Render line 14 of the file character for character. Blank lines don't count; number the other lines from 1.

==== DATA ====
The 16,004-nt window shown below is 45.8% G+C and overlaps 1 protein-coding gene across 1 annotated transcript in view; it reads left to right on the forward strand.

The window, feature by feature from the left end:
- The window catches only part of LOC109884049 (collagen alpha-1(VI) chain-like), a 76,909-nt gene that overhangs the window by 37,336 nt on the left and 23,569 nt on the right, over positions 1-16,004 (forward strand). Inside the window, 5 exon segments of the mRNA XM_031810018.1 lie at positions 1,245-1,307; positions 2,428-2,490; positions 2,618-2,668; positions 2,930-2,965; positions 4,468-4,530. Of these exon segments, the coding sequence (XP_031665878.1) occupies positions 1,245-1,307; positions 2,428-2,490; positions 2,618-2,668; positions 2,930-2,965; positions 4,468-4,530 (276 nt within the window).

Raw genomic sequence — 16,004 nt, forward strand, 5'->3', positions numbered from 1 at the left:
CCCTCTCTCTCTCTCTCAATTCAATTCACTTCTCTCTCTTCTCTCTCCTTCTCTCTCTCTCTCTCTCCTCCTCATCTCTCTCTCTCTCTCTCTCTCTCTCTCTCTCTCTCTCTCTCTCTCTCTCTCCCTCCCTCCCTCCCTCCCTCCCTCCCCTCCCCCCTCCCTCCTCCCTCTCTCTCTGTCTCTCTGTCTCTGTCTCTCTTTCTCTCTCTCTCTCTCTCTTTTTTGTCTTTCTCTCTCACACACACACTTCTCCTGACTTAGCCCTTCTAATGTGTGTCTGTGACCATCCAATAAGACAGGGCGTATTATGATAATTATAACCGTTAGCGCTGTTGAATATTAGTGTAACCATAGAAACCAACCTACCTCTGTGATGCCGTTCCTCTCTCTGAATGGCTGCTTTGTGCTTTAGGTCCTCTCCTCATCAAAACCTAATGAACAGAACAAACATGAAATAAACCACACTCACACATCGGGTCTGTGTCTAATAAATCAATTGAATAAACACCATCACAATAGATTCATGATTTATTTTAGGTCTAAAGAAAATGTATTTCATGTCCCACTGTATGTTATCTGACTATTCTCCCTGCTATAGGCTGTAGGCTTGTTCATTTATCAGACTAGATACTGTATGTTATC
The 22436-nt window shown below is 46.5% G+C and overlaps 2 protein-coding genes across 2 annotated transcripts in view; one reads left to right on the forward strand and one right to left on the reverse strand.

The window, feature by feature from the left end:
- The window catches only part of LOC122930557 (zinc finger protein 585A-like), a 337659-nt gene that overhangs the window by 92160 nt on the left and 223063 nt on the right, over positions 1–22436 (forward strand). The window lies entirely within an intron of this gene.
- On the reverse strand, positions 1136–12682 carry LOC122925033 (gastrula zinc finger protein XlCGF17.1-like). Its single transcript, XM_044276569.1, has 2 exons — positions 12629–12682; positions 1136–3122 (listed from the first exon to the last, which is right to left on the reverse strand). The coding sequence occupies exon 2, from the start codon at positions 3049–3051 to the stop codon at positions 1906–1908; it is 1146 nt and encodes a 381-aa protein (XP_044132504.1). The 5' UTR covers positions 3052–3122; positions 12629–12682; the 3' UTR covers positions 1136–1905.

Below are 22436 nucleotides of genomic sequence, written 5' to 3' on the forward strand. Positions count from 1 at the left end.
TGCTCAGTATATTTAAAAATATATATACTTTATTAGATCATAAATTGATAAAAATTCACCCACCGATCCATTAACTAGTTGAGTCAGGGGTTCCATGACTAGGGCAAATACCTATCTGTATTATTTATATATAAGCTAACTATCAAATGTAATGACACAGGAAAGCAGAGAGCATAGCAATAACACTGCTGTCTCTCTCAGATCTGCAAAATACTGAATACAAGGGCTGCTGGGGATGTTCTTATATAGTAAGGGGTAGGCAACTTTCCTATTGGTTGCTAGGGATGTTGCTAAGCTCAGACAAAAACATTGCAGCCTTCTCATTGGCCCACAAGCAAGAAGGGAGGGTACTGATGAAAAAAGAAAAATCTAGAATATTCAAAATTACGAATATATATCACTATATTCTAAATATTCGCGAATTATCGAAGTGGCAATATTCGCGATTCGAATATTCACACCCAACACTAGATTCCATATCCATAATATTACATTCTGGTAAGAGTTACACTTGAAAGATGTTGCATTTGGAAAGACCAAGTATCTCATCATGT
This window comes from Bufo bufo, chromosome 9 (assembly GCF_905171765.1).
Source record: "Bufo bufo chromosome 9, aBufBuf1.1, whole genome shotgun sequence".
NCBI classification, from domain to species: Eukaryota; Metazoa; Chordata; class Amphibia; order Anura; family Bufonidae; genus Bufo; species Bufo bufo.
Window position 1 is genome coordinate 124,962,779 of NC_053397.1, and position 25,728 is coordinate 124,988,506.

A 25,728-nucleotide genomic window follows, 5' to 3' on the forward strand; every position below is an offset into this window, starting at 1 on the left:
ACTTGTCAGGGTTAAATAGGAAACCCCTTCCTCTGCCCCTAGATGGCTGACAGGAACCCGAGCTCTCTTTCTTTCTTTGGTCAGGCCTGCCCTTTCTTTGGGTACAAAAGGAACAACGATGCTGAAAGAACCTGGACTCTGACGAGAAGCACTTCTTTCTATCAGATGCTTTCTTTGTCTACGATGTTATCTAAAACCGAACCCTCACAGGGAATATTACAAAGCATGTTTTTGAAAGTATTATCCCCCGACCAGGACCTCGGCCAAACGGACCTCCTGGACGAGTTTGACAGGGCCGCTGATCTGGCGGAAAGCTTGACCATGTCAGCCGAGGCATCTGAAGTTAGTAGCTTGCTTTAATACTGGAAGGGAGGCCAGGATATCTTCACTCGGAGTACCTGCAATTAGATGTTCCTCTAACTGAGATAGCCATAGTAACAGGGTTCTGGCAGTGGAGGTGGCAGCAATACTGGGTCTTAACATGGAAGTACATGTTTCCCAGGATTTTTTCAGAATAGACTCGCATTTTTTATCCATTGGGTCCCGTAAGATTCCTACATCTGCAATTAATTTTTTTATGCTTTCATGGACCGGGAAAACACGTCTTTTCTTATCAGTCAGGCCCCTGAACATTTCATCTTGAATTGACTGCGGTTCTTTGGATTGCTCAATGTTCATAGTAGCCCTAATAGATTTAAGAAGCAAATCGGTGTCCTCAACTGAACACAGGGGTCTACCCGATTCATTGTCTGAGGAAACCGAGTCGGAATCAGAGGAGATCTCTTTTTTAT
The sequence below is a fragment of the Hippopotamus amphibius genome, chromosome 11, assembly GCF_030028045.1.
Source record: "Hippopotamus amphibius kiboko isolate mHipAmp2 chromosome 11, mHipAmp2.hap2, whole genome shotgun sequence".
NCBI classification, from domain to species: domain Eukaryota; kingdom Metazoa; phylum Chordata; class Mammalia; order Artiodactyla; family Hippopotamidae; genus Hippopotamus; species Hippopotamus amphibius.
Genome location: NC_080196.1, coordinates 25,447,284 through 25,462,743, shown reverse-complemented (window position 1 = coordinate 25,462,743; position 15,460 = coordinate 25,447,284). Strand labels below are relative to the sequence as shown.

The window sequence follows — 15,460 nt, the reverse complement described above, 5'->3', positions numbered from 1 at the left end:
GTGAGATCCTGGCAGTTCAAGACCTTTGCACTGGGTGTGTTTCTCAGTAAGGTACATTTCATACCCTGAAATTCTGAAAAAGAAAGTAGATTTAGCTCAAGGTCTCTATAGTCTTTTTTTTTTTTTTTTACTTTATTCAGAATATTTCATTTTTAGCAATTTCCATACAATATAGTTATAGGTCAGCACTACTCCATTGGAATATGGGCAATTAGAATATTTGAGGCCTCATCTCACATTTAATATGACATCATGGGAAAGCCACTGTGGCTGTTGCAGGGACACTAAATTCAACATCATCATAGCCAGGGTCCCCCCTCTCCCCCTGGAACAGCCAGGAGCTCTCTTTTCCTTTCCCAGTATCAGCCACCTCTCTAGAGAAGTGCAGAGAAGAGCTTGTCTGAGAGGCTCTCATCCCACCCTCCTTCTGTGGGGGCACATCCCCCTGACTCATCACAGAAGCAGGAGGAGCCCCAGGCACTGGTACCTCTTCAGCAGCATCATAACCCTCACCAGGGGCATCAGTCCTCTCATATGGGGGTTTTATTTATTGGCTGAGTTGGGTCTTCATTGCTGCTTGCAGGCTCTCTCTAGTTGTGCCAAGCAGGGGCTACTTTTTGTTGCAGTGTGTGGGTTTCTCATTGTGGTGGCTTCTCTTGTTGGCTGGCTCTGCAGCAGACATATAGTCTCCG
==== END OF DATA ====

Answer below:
NCBI classification, from domain to species: Eukaryota; Metazoa; Chordata; class Amphibia; order Anura; family Bufonidae; genus Bufo; species Bufo bufo.